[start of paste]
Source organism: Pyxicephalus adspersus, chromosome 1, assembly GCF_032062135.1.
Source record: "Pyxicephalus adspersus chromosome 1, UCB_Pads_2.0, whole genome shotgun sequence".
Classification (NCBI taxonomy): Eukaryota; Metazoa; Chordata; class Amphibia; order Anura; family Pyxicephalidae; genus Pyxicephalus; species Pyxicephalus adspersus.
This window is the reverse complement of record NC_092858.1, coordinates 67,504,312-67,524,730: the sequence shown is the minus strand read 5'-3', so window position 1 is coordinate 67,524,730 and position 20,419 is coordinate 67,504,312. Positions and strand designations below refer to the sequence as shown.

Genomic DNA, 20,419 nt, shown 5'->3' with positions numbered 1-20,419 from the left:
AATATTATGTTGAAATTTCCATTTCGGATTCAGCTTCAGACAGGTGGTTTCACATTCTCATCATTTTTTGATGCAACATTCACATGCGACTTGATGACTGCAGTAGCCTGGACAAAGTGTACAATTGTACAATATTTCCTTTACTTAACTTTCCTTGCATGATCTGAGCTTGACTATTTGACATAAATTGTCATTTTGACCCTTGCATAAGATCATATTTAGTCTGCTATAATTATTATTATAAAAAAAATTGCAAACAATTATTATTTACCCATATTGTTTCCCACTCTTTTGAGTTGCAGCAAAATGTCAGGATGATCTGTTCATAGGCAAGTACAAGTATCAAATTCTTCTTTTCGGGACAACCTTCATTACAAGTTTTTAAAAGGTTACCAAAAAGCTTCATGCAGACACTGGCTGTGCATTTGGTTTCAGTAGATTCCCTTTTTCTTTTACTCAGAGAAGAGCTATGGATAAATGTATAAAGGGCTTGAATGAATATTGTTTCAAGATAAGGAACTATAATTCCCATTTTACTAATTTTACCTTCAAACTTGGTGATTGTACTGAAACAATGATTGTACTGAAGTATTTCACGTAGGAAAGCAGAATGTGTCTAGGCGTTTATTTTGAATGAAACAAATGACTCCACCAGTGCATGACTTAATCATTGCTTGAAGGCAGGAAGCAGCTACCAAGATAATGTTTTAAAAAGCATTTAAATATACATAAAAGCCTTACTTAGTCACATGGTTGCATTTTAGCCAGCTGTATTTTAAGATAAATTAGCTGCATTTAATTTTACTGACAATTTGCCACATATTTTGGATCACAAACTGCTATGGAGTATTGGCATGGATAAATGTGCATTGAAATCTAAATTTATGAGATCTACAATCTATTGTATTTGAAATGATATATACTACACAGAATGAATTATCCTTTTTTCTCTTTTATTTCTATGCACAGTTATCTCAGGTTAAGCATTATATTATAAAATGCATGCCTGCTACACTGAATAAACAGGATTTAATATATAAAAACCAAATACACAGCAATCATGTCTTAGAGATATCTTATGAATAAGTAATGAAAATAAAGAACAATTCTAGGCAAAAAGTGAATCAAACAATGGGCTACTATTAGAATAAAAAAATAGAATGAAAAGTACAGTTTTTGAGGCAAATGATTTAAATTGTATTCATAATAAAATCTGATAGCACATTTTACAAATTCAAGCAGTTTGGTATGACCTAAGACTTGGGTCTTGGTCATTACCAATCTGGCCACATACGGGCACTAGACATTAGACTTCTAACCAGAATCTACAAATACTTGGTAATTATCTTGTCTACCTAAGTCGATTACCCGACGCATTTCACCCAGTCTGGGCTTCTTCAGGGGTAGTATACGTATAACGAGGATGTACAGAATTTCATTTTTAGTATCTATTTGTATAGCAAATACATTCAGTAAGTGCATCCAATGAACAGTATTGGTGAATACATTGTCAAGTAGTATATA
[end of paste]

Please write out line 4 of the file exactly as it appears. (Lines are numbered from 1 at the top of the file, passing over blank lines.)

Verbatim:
This window is the reverse complement of record NC_092858.1, coordinates 67,504,312-67,524,730: the sequence shown is the minus strand read 5'-3', so window position 1 is coordinate 67,524,730 and position 20,419 is coordinate 67,504,312. Positions and strand designations below refer to the sequence as shown.